This is not just a scientific disgrace but an ethical disgrace. Patients have suffered and died and resources have been wasted in both healthcare and research because people have not published what they should have published and that is tragic…We now have evidence that over 50% of trials go unreported. What are patients who actually contribute to these trials, participate in them, what are they to think of this behaviour? I think it’s indefensible and it worries me greatly that the medical establishment in my field has not been more forthright in putting it right.

Sir Iain gives the example of an unreported study of a drug very similar to that used in the infamous TGN1412 trial at Northwick Park in the UK, which led to six volunteers suffering multiple organ failure. The suffering of the single participant in the earlier study who developed similar symptoms did not prevent others from the same fate because the data and report was not available. This message about complete reporting was echoed by Patrick Vallance of GlaxoSmithKline, who have publicly stated that all trial results should be publicly available:

If you do an experiment with people…you have a duty to make the information available…but the second bit is what do you mean by data? Do you mean absolutely everything? The risk is if you do a massive data dump of absolutely everything you don’t actually get to information.

Trial data should not only be published but it should be publicly available to all, something with which the patients profiled on Who Needs Access? would thoroughly agree. Sir Iain’s work through the James Lind Foundation expands on this patient focus and he discusses questions such as why most trials registered for osteoarthritis of the knee are drug related when patients and their healthcare workers want research on surgical treatments, physiotherapy and knee prostheses.

First of all you’ve got people asking questions that are of no interest to the punters at the end of the research pipeline. Also, people look at silly outcomes. The thing is that it’s very important that a significant proportion of the patients and the public are informed enough to be better bullshit detectors, let’s put it that way.

One way to help make this happen is to ensure that all research publications and data relating to clinical trials are available openly so they can be accessed by patients and by those able to make them more useful to patients. For OKFN affiliated projects related to patient access to information, see Who Needs Access? and Open Research Reports.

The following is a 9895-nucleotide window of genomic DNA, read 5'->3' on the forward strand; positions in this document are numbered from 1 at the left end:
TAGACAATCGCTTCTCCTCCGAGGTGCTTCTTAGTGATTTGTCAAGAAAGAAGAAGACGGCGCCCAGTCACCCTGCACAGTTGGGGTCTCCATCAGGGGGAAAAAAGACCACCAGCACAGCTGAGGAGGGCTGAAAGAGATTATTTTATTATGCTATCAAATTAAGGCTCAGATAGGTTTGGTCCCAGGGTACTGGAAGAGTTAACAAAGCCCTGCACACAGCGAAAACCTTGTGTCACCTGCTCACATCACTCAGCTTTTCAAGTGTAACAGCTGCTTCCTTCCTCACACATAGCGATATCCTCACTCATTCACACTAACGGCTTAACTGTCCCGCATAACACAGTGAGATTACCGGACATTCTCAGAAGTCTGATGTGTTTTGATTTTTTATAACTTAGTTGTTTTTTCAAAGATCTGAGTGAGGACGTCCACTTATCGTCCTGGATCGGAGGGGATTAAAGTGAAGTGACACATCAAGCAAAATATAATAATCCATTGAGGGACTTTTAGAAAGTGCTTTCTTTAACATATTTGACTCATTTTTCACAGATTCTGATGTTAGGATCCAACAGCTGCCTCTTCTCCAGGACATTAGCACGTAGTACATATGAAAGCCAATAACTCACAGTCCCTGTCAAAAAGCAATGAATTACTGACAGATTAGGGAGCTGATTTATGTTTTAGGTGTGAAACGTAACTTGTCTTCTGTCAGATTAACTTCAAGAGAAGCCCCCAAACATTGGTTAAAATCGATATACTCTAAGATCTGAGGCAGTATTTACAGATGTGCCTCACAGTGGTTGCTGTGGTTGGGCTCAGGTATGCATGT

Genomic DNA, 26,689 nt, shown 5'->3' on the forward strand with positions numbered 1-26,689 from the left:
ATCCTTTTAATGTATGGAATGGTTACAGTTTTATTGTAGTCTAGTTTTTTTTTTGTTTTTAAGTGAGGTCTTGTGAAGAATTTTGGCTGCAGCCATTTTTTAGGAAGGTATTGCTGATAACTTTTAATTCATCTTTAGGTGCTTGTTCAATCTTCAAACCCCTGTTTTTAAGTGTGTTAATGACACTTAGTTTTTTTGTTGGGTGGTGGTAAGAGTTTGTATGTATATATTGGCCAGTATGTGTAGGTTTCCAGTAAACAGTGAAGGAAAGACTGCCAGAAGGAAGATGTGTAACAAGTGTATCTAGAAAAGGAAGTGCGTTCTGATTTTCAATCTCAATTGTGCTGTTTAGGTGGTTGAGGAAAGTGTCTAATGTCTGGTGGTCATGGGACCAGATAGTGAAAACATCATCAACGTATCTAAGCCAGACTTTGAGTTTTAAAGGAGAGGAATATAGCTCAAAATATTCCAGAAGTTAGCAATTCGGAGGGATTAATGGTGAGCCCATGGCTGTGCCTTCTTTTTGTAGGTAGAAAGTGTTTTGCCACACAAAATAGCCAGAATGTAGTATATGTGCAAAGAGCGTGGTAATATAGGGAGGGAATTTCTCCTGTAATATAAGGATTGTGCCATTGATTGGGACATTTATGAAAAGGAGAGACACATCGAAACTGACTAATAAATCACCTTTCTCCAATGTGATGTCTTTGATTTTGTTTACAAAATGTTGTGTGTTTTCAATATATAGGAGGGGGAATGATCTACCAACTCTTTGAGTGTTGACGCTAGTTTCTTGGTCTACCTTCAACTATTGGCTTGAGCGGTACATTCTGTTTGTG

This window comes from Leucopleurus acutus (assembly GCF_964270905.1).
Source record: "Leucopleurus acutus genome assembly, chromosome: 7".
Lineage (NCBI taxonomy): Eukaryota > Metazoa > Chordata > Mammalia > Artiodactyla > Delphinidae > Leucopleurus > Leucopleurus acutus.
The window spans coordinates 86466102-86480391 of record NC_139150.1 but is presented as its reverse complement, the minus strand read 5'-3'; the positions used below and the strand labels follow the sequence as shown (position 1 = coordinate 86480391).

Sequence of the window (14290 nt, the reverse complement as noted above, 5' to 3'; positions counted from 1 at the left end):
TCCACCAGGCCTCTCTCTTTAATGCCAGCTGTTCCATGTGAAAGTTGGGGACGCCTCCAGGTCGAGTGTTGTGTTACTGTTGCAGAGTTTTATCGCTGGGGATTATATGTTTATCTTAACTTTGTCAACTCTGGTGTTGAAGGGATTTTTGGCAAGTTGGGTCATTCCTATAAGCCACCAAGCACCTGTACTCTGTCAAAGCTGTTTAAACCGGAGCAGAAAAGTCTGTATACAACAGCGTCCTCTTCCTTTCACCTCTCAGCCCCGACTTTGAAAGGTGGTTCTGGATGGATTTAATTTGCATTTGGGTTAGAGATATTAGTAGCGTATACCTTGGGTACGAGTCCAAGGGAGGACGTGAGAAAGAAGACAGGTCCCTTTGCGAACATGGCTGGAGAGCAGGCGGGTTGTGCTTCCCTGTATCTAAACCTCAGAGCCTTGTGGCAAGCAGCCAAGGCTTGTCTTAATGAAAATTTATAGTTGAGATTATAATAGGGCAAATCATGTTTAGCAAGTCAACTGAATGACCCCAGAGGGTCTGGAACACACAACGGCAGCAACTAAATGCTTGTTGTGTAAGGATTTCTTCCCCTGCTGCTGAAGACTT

Working Group Meeting – 25 Jan 2012

- February 15, 2012 in Uncategorized

See below for a summary of key points from the WG meeting on 25 Jan 2012, followed by a list of interesting events that are coming up. If you’d like more detailed updates on projects or to view the full minutes, visit the meeting Etherpad.

The next meeting will be Wednesday 6 March, 17:30 GMT. You can sign up and add agenda items here.


  1. 2012 open science wish list – what can we achieve this year?

    We’ve come up with some concrete aims for the coming months so look out for dedicated writing sprints and planning meetings for these:

    • Open data in science slide deck for open data presentations
    • New local open science groups (I’m being held to my promise of 5 so PLEASE get in touch if you’re interested in starting an open science group locally!)
    • An open science workshop/conference. This will hopefully translate to a day workshop at #OKFest 2012 in Helsinki, along with a really strong science stream in the main programme.
    • Individuals in the group have their own wishlists for the year ahead, see Mat Todd’s ideas at Google+
  2. Panton Fellowships

    The call for applications is now out with a deadline of 24 Feb – please distribute far and wide!

    In summary Panton Fellowships provide funding for scientists who promote open data in science of £8000 for one year. Applicants are expected to continue work in their current academic positions and the posts are especially suited to PhD students and early career researchers.

    For more details see the Panton Principles website
  3. Update on local groups

    There are now several fledgling groups with mailing lists set up for Oxford, New York, Washington DC. The Stockholm Open Science group is doing well and founder Egon Willighagen plans to start another in his new home, Maastricht!

    In order to make it as easy as possible to set up a local group we will:

    • Post clear instructions on getting started on the WG website.
    • Have a form for those interested in setting a groups up (like the OKFN get involved form)
    • Post a testimony and progress report from Egon with some ideas for what share the groups could take and what activites they might like to organise.

    If anyone has any suggestions or questions, email or the open science mailing list.

  4. Citizen Cyberscience Summit Hackathon 16-18 Feb 2012

    OKFN are involved in two challenges for the CCS Hackathon based on pyBOSSA and DataHub/CKAN.